Cyril Ramaphosa was elected as South Africa's president in a parliamentary vote on Thursday after Jacob Zuma reluctantly resigned on orders from his party.
Ramaphosa, 65, was elected unopposed as Zuma's permanent successor by Parliament.
His nomination was seconded by veteran ANC MP Joan Fubbs, who said: "He is a selfless, disciplined leader and he knows he is here to serve the people of South Africa."
Ramaphosa rose and accepted the nomination with a smile and a loud ''yes, I do".
Chief Justice Mogoeng Mogoeng then declared Ramaphosa president, prompting singing and dancing in the ANC benches.
In his first address as head of State shortly after his election in the National Assembly, Ramaphosa said he will regularly account to Parliament and plans to meet with opposition parties soon to discuss how they could work together.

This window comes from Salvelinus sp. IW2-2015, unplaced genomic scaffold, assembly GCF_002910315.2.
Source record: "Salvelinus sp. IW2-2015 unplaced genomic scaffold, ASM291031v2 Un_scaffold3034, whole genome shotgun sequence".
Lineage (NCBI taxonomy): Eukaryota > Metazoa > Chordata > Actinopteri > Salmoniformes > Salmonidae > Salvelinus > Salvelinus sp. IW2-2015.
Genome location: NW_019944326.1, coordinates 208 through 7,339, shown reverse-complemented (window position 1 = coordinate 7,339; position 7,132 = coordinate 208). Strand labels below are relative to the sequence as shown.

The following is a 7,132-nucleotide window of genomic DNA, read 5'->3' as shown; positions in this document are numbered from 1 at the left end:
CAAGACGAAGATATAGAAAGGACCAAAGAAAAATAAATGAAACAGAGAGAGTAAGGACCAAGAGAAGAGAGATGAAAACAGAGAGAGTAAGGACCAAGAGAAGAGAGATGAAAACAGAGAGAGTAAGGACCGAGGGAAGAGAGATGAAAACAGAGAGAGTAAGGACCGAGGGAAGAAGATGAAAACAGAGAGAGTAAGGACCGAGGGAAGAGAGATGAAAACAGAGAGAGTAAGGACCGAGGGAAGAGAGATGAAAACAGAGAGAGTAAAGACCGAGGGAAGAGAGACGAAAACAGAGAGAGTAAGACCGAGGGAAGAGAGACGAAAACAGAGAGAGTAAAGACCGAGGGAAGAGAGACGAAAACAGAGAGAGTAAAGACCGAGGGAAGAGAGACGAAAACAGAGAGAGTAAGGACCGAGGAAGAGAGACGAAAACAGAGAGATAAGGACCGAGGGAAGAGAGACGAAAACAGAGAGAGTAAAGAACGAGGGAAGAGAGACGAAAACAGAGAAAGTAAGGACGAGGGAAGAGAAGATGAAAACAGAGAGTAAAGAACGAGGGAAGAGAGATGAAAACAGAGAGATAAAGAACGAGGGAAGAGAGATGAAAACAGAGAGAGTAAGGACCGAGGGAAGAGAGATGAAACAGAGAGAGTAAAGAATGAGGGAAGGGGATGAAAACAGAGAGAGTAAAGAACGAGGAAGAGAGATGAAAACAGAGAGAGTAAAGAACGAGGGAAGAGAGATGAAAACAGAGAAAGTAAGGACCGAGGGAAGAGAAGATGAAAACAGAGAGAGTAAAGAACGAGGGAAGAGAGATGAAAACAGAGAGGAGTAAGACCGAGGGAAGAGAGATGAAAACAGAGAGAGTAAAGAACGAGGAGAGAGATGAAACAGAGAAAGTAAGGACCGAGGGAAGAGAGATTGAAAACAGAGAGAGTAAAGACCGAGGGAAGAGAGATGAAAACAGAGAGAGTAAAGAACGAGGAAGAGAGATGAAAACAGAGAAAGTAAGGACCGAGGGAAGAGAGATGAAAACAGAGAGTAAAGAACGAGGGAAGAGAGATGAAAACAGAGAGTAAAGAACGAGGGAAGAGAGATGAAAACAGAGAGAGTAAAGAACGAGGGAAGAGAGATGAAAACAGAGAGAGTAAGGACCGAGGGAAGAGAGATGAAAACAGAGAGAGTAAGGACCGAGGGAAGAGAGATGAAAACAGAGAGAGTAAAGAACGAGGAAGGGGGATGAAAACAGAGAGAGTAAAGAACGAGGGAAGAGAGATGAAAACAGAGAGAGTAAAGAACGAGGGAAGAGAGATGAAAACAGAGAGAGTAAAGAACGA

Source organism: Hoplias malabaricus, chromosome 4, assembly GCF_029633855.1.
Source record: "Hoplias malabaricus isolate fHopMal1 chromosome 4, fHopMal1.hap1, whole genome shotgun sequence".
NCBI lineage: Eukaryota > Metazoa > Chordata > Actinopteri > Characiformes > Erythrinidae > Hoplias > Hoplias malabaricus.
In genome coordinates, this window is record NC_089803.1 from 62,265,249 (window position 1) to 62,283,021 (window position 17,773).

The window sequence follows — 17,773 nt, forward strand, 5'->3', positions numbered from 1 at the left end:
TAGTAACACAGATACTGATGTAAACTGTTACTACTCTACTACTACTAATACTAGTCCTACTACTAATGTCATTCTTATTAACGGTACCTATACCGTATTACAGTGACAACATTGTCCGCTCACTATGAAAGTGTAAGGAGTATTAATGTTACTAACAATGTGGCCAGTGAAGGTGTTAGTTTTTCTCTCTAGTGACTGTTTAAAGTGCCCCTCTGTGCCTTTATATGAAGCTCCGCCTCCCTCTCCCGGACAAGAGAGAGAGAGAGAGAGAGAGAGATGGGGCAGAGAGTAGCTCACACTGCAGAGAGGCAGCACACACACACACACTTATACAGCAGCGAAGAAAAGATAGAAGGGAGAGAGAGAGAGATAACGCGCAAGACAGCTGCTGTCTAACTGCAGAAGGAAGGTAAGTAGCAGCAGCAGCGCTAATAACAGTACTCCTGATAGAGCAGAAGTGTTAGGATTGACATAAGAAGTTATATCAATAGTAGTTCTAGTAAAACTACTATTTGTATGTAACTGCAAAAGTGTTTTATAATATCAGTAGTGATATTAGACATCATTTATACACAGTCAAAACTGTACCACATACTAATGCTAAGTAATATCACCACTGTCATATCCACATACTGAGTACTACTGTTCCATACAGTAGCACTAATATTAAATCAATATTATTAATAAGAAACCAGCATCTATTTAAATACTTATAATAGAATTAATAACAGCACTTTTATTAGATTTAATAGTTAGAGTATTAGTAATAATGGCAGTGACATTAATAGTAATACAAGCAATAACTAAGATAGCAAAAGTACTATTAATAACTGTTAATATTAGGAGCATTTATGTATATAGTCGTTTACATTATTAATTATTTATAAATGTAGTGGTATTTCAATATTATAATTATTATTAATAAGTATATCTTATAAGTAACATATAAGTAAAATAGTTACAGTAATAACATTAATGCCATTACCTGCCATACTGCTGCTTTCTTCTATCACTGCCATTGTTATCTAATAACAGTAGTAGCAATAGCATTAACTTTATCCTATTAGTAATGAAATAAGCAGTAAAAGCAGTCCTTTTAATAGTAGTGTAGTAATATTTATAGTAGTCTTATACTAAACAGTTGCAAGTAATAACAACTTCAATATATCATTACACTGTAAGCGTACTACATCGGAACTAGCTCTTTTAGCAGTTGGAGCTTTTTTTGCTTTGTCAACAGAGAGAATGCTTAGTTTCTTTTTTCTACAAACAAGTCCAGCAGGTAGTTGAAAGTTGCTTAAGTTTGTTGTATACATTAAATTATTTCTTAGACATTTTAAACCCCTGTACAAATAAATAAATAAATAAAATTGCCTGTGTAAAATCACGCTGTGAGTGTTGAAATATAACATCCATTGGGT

"I will do all this as a servant of our people," said Ramaphosa, adding he will exercise his duties as president "with humility, faithfulness and dignity".
Opposition MPs opted not to put forward a candidate in the president elections, but instead to call for Parliament to be dissolved and the country hold fresh elections.
The Economic Freedom Fighters argued that Ramaphosa was tainted by his role in arguing for police action ahead of the shooting of 34 striking miners at Marikana in 2012.
The party left the chamber in protest ahead of his nomination.
Reuters and ANA